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Your practice provides a wealth of write-offs. Read this to make sure you get every single one.
This is the second in a six-part series. In each article, you'll find advice from an experienced CPA on how to work the tax code to your advantage to trim your bill come April 17.
Whether you're a sole practitioner or you practice in a large group, you know how costly it is to operate your practice. In fact, there are so many expenses, it's easy to forget some of them. Yet these expenses provide a host of juicy tax deductions-whether you claim them on Schedule C or on a corporate tax return. (If you're an employee, see page 30 to find out what tax breaks are available to you.) Here's what you need to know.
Typically, the next largest category is rental and lease expenses. The rent for your office is deductible as are payments for equipment that you lease. If, instead, you own your office, you can deduct mortgage interest, as well as condo expenses, such as management fees and monthly maintenance.
Another major category is medical and office supplies, all of which are deductible. You can also deduct repairs and maintenance on computers, equipment, and the office.
Premiums for malpractice, property, and liability insurance are deductible as well as taxes on property, personal property, and business licenses.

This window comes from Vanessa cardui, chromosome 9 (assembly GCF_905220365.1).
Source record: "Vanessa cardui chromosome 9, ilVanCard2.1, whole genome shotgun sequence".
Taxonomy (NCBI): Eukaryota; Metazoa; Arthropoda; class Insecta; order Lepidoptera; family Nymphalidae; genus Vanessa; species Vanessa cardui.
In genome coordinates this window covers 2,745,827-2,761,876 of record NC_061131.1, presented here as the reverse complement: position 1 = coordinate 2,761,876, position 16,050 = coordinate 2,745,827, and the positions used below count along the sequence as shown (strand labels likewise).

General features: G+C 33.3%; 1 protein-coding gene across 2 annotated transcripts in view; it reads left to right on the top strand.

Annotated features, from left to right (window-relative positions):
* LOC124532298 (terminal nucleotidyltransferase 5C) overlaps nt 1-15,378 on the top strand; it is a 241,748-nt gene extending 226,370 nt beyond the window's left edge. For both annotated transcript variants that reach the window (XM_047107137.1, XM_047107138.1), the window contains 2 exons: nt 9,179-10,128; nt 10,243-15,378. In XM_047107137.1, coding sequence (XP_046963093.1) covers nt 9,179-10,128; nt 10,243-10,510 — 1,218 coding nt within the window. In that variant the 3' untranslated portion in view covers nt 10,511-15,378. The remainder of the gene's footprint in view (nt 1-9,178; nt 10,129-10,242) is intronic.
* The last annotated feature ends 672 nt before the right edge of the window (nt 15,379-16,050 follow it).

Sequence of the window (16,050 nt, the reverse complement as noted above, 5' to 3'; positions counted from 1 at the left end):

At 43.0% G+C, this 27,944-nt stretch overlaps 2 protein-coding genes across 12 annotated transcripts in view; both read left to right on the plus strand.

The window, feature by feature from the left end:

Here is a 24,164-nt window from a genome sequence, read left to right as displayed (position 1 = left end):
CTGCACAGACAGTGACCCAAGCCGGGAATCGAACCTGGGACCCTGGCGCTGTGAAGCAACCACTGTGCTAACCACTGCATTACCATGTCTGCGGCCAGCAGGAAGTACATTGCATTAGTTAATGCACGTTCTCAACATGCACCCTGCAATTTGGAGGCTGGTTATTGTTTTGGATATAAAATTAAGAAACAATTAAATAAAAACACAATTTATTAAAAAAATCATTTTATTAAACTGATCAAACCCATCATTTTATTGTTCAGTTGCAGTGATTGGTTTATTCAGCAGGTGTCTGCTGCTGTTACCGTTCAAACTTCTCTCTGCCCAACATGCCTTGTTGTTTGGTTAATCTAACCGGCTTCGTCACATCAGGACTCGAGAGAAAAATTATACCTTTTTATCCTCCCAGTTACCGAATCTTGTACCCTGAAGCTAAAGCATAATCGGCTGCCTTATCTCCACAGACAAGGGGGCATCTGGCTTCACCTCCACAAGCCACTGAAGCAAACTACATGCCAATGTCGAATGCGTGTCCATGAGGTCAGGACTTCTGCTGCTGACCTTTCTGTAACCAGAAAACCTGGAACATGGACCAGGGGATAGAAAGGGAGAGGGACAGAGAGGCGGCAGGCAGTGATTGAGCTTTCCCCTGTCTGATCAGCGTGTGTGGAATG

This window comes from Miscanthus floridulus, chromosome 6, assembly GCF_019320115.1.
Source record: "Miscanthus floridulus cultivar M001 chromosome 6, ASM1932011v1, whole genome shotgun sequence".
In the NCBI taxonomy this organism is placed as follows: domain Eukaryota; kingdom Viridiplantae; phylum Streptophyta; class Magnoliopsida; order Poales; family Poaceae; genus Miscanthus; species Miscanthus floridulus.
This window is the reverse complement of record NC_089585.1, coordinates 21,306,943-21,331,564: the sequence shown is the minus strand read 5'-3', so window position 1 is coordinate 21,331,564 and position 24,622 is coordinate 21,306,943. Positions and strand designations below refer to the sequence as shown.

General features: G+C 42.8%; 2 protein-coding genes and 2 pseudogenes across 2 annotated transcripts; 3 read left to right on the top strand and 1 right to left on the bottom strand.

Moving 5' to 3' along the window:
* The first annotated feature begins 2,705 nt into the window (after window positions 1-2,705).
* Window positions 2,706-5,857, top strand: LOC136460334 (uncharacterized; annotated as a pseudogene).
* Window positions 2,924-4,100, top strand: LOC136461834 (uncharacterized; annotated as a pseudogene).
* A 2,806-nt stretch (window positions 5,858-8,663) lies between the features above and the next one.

Does your practice use outside services, such as accounting, electronic billing, legal and payroll service, postage and delivery, or professional consultants? These are deductible expenses, as well.
Don't forget to write off business development and travel costs and also what you spend on marketing, advertising, promotions, meetings, and special events.
Other deductions it's easy to overlook: monthly charges for internet service, hospital dues, subscriptions and publications, gifts to a maximum of $25 per person, licenses, telephone, triage service, beepers, and office utilities.
New laws and rules
If you rent your office and did some remodeling in 2005, you're in luck! You can take advantage of a special 15-year depreciation schedule that became available after Oct. 22, 2004 and ended Dec. 31, 2005. (Under the old rule, you'd have to depreciate those improvements over 39 years.) Just remember that these "leasehold improvements" must be interior improvements.
It's still possible to get a sizable first-year writeoff on an SUV you put in service in 2005. Here's an example: One of my clients paid $65,000 last year for a heavy SUV (defined by the IRS as weighing over 6,000 pounds) that she uses exclusively for her practice. On her 2005 return, she can expense the first $25,000 of the purchase price, and she's also allowed a regular depreciation deduction of 20 percent of the remaining $40,000 (or $8,000). So her total first year writeoff is $33,000. She can recover the remaining $32,000 in 2006 and later years under the general depreciation rules. (There's no bonus depreciation in 2005, as there was in previous years.)
Another change in the allowance involving your car: The IRS standard mileage allowance went up from 40.5 cents to 48.5 cents for the four final months of 2005. So if you use the IRS mileage allowance, take advantage of these higher writeoffs for business miles you put on your car starting in September 2005. (Just remember that you can use the mileage allowance only if you elected it the first year you used the car for business purposes. If you didn't, then you deduct actual car expenses.)